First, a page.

Yes, this is all correct. I'm not sure how natural it sounds, because "furnish" (in this sense) is quite uncommon, mostly used in legal or technical documents. A more common alternative would be "provide". But all of your examples are grammatically correct.
"Details" is the direct object of the verb "furnish". "Me" is the indirect object. Unlike some languages, these types of object are not marked on the words themselves, but by the way the sentence is built around them.
Unfortunately for learners, not all structures are used with all verbs. I have marked inappropriate uses like so:
don't say it this way They aren't necessarily wrong, and in fact another speaker (from another country, perhaps) might say it that way, but to my mind they don't sound natural.
[VERB] [DIRECT] to [INDIRECT]:
She was able to furnish the details of the incident to me.
She supplied information to me.
She gave a gift to me.
She wrote a letter to me.
[VERB] [INDIRECT] [DIRECT]:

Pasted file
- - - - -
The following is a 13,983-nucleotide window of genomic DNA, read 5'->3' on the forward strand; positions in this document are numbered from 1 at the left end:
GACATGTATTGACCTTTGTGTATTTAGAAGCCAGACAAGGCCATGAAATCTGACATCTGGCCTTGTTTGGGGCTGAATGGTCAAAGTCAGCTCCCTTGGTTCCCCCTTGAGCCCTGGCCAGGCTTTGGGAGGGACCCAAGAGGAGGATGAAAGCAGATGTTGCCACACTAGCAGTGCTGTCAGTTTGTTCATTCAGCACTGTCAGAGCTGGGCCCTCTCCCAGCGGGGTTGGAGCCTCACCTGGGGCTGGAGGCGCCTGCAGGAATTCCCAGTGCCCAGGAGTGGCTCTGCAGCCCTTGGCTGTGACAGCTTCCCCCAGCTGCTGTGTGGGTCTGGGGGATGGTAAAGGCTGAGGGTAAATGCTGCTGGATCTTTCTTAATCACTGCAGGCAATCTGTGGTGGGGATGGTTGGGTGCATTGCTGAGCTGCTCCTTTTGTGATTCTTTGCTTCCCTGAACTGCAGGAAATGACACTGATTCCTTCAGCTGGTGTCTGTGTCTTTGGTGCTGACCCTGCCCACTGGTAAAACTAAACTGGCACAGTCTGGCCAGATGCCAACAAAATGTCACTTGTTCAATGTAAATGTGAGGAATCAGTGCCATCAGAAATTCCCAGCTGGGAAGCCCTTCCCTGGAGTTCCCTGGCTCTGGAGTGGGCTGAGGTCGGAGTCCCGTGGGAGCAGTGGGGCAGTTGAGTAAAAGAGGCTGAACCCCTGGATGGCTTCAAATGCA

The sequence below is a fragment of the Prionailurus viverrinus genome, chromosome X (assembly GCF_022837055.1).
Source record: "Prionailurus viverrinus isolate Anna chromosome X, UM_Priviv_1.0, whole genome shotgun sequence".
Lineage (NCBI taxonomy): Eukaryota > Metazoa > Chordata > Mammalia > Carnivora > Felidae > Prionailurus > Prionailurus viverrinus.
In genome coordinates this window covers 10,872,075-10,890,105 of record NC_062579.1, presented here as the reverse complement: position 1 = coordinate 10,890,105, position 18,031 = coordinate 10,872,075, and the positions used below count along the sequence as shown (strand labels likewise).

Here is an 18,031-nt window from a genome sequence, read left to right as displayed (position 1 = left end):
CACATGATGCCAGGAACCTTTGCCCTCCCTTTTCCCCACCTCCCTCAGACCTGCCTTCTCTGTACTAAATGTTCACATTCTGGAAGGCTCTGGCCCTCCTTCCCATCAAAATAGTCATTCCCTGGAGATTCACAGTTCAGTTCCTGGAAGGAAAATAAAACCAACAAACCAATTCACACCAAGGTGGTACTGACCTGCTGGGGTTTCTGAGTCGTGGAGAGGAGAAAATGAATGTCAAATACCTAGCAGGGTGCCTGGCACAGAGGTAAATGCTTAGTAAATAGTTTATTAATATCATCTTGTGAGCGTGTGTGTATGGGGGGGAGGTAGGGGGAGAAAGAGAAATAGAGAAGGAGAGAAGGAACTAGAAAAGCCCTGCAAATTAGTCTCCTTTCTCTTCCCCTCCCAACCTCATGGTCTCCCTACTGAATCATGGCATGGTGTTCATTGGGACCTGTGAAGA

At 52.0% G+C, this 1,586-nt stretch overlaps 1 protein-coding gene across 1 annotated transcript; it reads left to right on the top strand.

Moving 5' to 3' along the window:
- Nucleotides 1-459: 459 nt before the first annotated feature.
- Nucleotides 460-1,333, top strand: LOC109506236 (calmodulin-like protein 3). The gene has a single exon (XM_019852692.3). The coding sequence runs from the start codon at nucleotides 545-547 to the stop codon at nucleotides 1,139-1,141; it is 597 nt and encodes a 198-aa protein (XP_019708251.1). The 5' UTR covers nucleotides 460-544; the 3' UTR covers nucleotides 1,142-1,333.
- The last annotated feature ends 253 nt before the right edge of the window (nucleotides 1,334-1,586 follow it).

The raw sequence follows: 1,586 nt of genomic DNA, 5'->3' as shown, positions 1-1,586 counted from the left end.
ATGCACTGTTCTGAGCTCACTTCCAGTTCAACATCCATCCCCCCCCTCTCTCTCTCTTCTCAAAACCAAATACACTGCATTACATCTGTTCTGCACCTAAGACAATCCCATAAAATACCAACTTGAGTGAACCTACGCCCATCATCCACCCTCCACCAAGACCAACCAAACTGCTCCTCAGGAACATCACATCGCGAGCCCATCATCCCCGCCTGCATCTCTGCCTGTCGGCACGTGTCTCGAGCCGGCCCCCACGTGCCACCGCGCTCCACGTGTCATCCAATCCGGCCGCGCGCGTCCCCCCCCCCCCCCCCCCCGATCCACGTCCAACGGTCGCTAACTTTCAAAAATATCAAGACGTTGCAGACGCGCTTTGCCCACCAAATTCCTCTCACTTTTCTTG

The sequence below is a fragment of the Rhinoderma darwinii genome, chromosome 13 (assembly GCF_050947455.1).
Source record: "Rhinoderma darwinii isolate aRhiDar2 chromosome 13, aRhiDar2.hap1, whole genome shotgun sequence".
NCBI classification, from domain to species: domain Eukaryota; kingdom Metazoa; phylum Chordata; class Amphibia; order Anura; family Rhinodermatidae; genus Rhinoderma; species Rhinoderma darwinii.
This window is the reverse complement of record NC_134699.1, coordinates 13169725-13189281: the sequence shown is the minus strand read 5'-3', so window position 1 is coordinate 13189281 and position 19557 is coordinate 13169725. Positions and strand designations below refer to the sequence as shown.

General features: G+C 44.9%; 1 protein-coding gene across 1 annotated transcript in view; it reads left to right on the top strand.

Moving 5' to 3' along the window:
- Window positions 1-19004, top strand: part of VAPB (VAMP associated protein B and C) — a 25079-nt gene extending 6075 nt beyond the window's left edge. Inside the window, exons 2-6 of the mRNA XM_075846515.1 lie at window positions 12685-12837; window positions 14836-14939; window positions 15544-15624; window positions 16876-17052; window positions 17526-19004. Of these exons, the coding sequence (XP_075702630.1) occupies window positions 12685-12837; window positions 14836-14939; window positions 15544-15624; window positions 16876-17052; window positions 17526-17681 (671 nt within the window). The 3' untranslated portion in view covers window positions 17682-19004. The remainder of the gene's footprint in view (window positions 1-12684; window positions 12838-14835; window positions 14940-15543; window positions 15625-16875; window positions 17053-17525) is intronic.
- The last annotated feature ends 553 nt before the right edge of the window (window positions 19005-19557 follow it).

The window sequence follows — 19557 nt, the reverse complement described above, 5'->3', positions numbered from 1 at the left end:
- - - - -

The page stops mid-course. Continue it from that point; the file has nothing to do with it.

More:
She was able to furnish me details of the incident.
She supplied me information.
She gave me a gift.
She wrote me a letter.
[VERB] [INDIRECT] with [DIRECT]
She was able to furnish me with details of the incident.
She supplied me with information.
She gave me with a gift.
She wrote me with a letter.
While double-checking my answer, I found a source that says "with" makes a third category, the "prepositional object". I'm not familiar with that; to me, it's always just been direct and indirect. However, this might be useful to explain why this form is not used in so many cases.
[VERB] [DIRECT] for [INDIRECT]:
She was able to furnish the details of the incident for me.
She supplied information for me.
She gave a gift for me.
She wrote a letter for me.